Experiencing PMS? Your pharmacist can help

More than 150 symptoms are associated with premenstrual syndrome: the number and type vary from person to person, and often from month to month. It’s difficult to diagnose PMS because in hinges on timing, with symptoms usually occurring during the same phase of the menstrual cycle, from one to 14 days before menstruation.

Unfortunately there is no lab test to help with a clear diagnosis, but the National Association for Premenstrual Syndrome suggests that a chat with your sympathetic pharmacist or GP can prove helpful.

For women who want to take a more pro-active approach, then it’s worth knowing that a healthier lifestyle, improved nutrition and regular exercise may relieve mild to moderate PMS. Complementary medicines, such as agnus castus 20-40 mg a day, red clover isoflavones 40-80 mg a day, or St John’s wort may also help. But some complementary medicines can conflict with other medicines, so make sure you get advice from your pharmacist first.

More information is available on the National Association for Premenstrual Syndrome website

The c-card scheme. Free condoms for young people.

The Family Planning Association estimates treatment of sexually transmitted infections such chlamydia, gonorrhoea and syphilis cost the NHS approximately £620 million in 2014….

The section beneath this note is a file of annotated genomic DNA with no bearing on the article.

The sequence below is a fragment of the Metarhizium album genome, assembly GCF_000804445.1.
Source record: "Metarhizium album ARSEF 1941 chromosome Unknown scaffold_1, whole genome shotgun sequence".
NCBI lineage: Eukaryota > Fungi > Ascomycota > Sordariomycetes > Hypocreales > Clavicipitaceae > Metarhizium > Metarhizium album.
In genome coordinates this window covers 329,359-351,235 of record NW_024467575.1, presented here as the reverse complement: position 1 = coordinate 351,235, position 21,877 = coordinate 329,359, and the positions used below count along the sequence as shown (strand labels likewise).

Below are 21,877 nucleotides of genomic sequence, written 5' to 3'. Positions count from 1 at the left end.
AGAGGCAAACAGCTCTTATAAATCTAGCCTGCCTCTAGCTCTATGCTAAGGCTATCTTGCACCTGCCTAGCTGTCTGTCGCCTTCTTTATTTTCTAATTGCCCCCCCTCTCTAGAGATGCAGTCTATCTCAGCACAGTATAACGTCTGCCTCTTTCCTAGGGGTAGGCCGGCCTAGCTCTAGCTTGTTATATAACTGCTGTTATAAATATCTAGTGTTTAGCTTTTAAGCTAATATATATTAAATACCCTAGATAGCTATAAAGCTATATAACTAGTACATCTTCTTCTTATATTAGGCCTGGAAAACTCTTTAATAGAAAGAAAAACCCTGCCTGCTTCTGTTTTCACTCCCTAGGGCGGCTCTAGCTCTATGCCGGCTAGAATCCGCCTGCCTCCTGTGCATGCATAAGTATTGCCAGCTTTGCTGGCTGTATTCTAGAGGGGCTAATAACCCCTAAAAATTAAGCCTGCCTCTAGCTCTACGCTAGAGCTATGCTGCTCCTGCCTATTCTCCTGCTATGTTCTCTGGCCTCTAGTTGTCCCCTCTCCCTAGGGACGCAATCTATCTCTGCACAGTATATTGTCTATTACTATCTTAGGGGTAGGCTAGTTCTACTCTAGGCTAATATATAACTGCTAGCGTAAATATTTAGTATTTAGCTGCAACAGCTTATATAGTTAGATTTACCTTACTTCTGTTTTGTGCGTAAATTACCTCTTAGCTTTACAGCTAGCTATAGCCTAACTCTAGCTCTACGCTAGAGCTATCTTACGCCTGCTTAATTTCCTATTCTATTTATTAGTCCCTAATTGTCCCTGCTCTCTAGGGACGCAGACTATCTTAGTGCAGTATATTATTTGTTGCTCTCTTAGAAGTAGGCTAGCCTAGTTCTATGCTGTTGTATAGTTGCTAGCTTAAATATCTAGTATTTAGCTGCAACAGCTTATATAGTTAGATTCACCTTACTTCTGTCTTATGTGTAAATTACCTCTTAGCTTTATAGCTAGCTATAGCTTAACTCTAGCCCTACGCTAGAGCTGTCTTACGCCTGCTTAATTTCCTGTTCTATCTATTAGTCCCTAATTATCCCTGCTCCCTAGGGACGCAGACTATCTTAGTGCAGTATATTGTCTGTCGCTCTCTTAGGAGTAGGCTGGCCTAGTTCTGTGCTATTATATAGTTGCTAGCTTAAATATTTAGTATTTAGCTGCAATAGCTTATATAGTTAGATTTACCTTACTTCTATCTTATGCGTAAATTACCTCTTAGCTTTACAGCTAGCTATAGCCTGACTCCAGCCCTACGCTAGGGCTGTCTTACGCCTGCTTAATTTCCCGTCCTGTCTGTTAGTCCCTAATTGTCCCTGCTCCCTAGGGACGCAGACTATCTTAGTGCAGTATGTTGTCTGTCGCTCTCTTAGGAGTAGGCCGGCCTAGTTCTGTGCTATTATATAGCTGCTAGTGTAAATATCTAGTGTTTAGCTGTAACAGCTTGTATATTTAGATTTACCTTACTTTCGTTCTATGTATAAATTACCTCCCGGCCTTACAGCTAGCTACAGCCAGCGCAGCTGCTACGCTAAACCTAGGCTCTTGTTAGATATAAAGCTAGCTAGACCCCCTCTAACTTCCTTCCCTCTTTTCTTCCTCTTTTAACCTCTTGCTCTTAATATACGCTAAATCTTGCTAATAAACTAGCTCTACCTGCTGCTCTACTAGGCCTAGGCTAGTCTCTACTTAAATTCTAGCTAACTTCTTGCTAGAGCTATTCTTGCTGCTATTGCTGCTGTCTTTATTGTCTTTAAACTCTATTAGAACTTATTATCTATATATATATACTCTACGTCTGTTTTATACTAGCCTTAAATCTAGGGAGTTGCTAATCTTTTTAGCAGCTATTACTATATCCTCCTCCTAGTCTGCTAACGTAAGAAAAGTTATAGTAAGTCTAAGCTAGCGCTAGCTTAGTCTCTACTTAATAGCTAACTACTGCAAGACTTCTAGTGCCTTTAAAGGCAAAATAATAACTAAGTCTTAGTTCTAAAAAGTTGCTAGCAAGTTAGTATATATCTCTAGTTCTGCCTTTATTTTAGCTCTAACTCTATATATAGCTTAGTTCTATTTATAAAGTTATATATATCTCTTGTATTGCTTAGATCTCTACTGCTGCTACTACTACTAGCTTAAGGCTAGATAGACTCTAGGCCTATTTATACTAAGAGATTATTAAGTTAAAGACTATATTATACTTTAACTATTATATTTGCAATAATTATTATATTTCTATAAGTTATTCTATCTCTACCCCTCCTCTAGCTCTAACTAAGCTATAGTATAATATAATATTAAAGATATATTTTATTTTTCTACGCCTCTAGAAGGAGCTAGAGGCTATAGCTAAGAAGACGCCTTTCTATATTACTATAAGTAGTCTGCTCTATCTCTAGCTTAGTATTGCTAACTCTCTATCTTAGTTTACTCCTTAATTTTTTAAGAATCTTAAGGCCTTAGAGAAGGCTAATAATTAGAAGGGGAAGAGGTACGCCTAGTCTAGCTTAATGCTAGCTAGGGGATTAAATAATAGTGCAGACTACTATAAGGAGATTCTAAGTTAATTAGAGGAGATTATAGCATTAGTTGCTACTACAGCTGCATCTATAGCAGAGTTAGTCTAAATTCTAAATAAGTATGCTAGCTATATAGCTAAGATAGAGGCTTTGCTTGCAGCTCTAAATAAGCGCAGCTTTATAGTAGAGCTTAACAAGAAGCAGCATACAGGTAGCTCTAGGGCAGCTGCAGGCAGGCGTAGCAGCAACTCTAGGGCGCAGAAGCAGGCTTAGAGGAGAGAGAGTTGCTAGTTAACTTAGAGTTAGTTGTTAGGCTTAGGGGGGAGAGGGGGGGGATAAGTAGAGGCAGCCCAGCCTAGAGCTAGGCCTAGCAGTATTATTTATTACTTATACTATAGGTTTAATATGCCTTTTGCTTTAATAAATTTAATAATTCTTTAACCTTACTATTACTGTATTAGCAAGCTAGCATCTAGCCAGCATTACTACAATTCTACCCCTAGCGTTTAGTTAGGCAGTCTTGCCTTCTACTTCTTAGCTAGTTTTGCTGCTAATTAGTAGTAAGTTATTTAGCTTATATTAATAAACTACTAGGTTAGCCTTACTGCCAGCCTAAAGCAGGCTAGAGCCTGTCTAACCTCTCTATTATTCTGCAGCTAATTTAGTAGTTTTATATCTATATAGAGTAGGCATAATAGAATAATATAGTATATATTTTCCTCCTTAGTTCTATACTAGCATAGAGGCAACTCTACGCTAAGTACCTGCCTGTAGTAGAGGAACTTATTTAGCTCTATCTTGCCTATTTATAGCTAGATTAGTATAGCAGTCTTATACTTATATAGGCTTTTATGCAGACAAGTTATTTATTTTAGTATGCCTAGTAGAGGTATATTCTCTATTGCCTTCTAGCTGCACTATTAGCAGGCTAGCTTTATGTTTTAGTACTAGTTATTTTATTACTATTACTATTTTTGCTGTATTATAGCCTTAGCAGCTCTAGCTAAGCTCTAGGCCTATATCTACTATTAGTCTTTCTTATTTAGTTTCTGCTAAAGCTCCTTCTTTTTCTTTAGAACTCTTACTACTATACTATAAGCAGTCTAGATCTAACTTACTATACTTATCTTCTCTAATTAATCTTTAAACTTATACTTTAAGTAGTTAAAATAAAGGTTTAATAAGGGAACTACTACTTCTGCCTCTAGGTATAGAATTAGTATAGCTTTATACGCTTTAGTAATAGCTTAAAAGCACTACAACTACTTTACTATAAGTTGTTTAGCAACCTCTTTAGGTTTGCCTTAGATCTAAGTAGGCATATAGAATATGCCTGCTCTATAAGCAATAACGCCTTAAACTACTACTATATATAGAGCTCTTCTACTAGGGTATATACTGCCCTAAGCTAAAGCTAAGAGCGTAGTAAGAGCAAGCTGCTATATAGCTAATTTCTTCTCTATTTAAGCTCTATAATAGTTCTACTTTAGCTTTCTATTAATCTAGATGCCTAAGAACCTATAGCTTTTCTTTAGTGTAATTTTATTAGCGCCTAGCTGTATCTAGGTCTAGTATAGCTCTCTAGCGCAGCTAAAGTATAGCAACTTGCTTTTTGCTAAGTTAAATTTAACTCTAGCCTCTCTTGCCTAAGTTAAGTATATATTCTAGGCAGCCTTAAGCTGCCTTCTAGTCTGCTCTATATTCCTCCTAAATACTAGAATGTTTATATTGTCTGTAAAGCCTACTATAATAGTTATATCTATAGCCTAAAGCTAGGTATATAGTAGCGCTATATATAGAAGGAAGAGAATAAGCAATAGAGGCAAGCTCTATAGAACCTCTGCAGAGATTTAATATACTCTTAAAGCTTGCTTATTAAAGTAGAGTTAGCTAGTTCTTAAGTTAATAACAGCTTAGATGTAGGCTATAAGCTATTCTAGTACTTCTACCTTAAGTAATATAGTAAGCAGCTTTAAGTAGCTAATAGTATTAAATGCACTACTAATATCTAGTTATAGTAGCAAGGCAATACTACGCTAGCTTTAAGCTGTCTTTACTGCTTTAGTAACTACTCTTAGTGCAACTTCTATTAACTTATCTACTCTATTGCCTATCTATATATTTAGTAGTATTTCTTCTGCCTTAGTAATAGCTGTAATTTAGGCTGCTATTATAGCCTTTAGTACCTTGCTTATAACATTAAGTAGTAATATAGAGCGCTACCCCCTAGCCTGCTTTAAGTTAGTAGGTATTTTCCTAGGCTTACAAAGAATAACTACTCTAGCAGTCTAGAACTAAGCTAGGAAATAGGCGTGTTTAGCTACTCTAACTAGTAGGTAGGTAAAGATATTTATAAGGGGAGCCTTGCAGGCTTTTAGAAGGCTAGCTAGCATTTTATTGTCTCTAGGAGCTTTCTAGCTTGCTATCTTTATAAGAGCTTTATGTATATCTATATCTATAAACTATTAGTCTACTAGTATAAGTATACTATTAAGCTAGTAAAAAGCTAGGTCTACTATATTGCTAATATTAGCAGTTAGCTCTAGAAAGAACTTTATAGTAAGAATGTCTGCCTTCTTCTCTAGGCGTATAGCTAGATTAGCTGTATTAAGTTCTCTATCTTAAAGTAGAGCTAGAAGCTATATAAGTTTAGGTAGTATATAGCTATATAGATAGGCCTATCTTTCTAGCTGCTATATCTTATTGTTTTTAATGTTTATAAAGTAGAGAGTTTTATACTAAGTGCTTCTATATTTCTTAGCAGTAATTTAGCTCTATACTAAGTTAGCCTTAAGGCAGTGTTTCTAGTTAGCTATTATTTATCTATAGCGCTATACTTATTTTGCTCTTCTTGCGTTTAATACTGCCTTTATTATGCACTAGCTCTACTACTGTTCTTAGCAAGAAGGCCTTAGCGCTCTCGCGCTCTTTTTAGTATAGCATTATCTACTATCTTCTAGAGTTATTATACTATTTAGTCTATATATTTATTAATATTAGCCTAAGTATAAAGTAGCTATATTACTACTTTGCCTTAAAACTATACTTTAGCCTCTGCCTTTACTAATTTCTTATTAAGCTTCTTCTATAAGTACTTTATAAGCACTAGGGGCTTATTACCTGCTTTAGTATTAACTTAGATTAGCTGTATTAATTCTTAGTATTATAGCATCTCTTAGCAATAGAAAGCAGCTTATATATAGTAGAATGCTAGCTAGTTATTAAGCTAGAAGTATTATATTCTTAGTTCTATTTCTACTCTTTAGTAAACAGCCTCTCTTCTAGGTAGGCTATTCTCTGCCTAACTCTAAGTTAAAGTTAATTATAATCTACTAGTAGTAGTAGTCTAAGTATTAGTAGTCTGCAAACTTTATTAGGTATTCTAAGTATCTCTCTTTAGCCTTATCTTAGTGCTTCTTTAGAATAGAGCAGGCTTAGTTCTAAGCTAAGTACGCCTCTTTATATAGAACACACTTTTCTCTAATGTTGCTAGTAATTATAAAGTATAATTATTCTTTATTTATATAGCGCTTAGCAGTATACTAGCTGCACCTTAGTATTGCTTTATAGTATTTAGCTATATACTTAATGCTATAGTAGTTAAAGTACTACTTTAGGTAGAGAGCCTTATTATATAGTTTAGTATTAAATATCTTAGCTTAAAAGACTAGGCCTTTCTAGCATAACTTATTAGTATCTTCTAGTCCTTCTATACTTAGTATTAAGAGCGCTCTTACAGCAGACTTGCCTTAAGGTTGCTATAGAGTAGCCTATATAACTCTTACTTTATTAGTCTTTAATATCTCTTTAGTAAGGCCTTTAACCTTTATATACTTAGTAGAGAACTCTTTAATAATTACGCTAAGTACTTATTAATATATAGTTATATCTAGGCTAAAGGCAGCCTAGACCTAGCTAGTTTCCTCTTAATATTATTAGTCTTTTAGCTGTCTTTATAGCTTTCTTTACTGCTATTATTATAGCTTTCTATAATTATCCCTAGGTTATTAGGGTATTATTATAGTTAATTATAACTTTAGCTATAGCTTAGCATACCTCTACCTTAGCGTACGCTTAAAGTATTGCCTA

Be safe. Be sure. Carry a condom.

…which might be why the health watchdog NICE is urging local councils to increase the availability of condoms to people most at risk of sexually transmitted infections. Condom distribution schemes are a cheap and effective way to tackle rising STI rates.

Approximately 435,000 sexually transmitted infections were diagnosed in England in 2015, including 200,000 cases of chlamydia. Whilst chlamydia rates have fallen, rates of syphilis and gonorrhoea have risen by 76% and 53% respectively between 2012 and 2015.

Condom schemes for young people up to age 25 that include advice, support and information are available through many pharmacies, so check out your local pharmacy if you are not sure.

The most common scheme for young people in the England is the C-card scheme, where young people are given cards for their wallets, like an organ donor card, entitling them to free condoms.

Education on the cards for adults with diabetes

If you have diabetes you could end up going back to the classroom. Health watchdog NICE has recommended that adults with type 1 diabetes should be offered education classes to help them manage their condition.

Do you need educating about Type 1 diabetes?

The classes should be offered when patients are diagnosed and cover diet advice, weight loss for adults who are overweight, exercise and information about medicines.

Adults with type 1 diabetes should also have structured education between 6 months and year after diagnosis once they have an agreed treatment regime. These classes should cover checking blood glucose levels, using insulin and advice about having a healthy lifestyle.

Of all adults with diabetes, 10% have type 1 and they have to take insulin, so getting the right balance in their treatment routine to suit their individual circumstances and daily life can take a while.

Around 3.5 million people in the UK have been diagnosed with diabetes. The condition is complex and has a large impact on people’s lives. Helping people to understand and self-manage their diabetes is vital.

If you can’t wait for the classroom education, you can always ask your pharmacist for advice.